Cryptocurrencies are exciting. They're also extremely volatile, and there's a good possibility you could lose your entire investment if you buy bitcoin, Ethereum, Ripple, or any other cryptocurrency. In short, buying cryptocurrencies is a form of speculation, not investing.
Instead, consider investing in companies that could potentially benefit from the surging cryptocurrency market but will also do just fine if cryptocurrencies start to fizzle out. Here's why our contributors think Square (NYSE: SQ), Alphabet (Nasdaq: GOOG) (Nasdaq: GOOGL), and Seagate Technology (Nasdaq: STX) are smarter ways to go.
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The right way to invest in cryptocurrencies
Matt Frankel (Square): The best way that investors -- not speculators -- can get a piece of the growth in the cryptocurrency market isn't to buy bitcoin, Ethereum, or any other cryptocurrencies. It's also not a good idea to invest in a company that adds "blockchain" to its name, or to put your money into an initial coin offering.
Instead, the smartest way to play the cryptocurrency trend is to invest in a company with a thriving, growing business that could also benefit if cryptocurrencies start to become more mainstream. Payment-processing company Square is my favorite example.
Companies are adopting Square's small-business payment solutions all over the U.S. and the other four countries Square currently operates in. Over the past year alone, the gross payment volume processed through Square's platform grew by 31%. And since two-thirds of businesses around the world still don't accept card payments, there's tremendous opportunity for growth. Square Capital, the company's business loan service; Caviar, its food delivery platform; and the Square Cash payments app are all growing strongly as well, just to name a few of the company's businesses.
In November, Square announced that it was testing support for bitcoin buying and selling through its Square Cash app. While this is a small-scale test at this point, it could prove to be a serious revenue driver for Square if it's successful -- especially if it means that Square's payment-processing platform eventually accepts bitcoin (and maybe even other cryptocurrency) payments.
A royalty on internet traffic
Jordan Wathen (Alphabet): It's hard to imagine a world where internet search becomes less important, and less profitable, in the future than it is today. Alphabet's best and most valuable asset is its search engine, Google, and display advertising properties such as YouTube should grow revenue and profit at a double-digit clip for a long time to come.
The core search and advertising business has meaningful growth drivers in the form of click growth, rising prices in emerging markets, and improved monetization within particularly valuable corners of e-commerce, including travel, where Google is already soaking up billions of dollars in annual advertising revenue.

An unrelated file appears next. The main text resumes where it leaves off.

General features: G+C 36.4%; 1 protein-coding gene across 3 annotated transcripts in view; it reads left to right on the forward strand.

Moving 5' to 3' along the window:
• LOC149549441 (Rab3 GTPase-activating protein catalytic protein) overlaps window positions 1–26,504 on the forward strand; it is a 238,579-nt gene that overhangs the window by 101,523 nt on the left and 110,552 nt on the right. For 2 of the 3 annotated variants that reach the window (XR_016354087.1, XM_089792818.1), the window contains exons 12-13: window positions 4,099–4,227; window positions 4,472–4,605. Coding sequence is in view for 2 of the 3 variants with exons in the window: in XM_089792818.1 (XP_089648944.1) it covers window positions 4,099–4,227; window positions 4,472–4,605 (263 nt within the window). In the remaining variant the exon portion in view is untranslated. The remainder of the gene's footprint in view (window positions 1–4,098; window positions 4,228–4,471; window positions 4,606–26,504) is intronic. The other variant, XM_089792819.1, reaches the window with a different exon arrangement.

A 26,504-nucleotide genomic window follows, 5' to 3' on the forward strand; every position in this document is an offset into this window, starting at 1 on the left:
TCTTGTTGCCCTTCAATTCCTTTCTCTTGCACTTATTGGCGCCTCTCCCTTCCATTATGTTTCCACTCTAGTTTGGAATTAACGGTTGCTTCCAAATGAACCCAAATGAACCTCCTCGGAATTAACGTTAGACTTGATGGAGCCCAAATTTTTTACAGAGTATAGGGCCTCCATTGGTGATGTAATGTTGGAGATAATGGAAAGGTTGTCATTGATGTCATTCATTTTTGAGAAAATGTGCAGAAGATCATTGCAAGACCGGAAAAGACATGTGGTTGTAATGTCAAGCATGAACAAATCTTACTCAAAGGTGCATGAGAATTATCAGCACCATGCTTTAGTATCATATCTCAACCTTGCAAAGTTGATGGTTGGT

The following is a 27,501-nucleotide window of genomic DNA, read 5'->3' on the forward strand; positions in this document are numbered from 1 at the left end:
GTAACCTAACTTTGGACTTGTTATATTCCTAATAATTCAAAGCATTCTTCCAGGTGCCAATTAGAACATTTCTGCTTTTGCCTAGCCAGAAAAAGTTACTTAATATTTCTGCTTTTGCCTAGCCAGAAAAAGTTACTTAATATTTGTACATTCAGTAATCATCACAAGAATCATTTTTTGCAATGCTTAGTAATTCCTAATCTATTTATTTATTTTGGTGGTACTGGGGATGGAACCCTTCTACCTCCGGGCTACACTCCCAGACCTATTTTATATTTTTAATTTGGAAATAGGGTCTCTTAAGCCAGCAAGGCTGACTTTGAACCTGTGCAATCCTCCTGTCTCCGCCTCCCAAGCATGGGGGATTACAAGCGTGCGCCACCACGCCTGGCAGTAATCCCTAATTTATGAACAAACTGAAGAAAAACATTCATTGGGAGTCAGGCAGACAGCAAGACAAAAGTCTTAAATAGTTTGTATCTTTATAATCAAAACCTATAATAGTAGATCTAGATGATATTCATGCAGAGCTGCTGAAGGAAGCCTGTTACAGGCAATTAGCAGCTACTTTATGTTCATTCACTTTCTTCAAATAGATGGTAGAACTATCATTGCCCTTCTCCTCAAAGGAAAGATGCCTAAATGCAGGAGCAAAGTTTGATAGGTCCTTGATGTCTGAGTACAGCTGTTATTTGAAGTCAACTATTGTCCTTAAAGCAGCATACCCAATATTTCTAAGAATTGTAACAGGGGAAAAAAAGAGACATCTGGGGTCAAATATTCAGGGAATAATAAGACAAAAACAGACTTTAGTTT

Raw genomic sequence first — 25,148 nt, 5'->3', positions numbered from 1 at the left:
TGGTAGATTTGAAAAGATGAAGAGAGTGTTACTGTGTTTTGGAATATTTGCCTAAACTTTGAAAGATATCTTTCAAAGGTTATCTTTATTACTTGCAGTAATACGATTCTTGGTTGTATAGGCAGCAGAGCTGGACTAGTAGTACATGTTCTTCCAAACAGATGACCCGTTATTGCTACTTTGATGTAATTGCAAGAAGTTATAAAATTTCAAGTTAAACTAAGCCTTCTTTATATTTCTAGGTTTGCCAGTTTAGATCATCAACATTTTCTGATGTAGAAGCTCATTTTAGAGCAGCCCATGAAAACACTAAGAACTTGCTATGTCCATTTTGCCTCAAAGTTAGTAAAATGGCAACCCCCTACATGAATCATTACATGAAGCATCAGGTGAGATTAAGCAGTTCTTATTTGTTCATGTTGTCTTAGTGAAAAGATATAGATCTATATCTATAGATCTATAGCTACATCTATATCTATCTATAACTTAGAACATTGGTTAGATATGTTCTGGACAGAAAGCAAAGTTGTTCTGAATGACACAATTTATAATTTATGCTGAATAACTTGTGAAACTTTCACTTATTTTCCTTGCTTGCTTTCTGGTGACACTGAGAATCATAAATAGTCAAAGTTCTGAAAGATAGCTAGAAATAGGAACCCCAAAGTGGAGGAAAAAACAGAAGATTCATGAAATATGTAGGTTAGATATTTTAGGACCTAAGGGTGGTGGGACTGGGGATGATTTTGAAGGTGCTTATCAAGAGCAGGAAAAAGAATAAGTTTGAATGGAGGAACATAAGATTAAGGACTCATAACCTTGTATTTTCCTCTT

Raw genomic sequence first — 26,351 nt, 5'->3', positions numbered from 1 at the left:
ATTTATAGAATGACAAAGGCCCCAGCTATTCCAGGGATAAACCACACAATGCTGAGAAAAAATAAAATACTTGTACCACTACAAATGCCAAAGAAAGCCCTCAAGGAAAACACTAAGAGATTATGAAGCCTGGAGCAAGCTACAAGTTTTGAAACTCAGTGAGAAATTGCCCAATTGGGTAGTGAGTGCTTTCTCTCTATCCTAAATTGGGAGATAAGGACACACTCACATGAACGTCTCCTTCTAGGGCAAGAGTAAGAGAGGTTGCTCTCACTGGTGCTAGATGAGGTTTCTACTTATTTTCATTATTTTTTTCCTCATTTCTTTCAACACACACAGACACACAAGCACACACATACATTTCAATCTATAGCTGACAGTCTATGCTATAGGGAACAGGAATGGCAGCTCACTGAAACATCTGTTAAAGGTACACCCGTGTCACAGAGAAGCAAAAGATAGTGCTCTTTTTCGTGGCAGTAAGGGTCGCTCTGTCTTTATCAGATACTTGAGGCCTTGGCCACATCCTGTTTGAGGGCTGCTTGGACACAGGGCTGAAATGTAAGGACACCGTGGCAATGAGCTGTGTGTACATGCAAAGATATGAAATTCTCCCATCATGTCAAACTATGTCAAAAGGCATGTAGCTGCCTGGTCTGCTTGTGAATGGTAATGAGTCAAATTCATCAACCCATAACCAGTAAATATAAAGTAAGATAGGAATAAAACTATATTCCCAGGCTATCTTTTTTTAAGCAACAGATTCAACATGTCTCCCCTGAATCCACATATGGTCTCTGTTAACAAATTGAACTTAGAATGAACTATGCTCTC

The biggest risk to Alphabet is the rise of advertising blockers, in my view. Google will soon implement a native ad blocker in its browser, Chrome, which I see as a smart defensive move. This update will go live on Feb. 15, and will block ads that fail to meet standards for usability.
I don't know what to make of Alphabet's interesting, though money-losing, "other bets" -- long-shot investments that could become the next star like YouTube, or the next flop like Google Reader. But I think these could continue to be perpetual money losers even as Alphabet still generates market-beating returns. Though it's far from optically cheap -- shares trade at about 35 times trailing earnings after backing out its excess cash -- a long runway for growth makes its multiple more digestible for investors who take the long view.
Save this idea for your portfolio
Dan Caplinger (Seagate Technology): The primary problem I have with investing in cryptocurrency is that I have no confidence in the intrinsic value of the tokens themselves. What I'd like to own are companies that are profiting from the rise in cryptocurrencies, but most of them aren't publicly traded. Seagate, however, has a link to the cryptocurrency world that makes it an intriguing play on the trend.
Seagate was one of the initial investors in the company now known as Ripple Labs, which has created 100 billion tokens of what it calls ripple. Even though the cryptocurrency has fallen dramatically from its highs, ripple still sold for more than $1 as of Jan. 30. It's uncertain what stake Seagate has in ripple or Ripple Labs, but the position ties its fortunes to those of cryptocurrencies to some extent.
Meanwhile, Seagate also has its core data storage business to drive performance. Even though traditional hard disk drives are arguably on their way out, the need for high-volume data center storage has helped Seagate make maximum use of its full range of technology. More advanced solid-state drives help provide greater speed when necessary, and Seagate is aiming squarely at that market as well. In all, Seagate is a diversified play on several promising tech trends.
This article originally appeared on The Motley Fool and was written by Matthew Frankel, Dan Caplinger, and Jordan Wathen.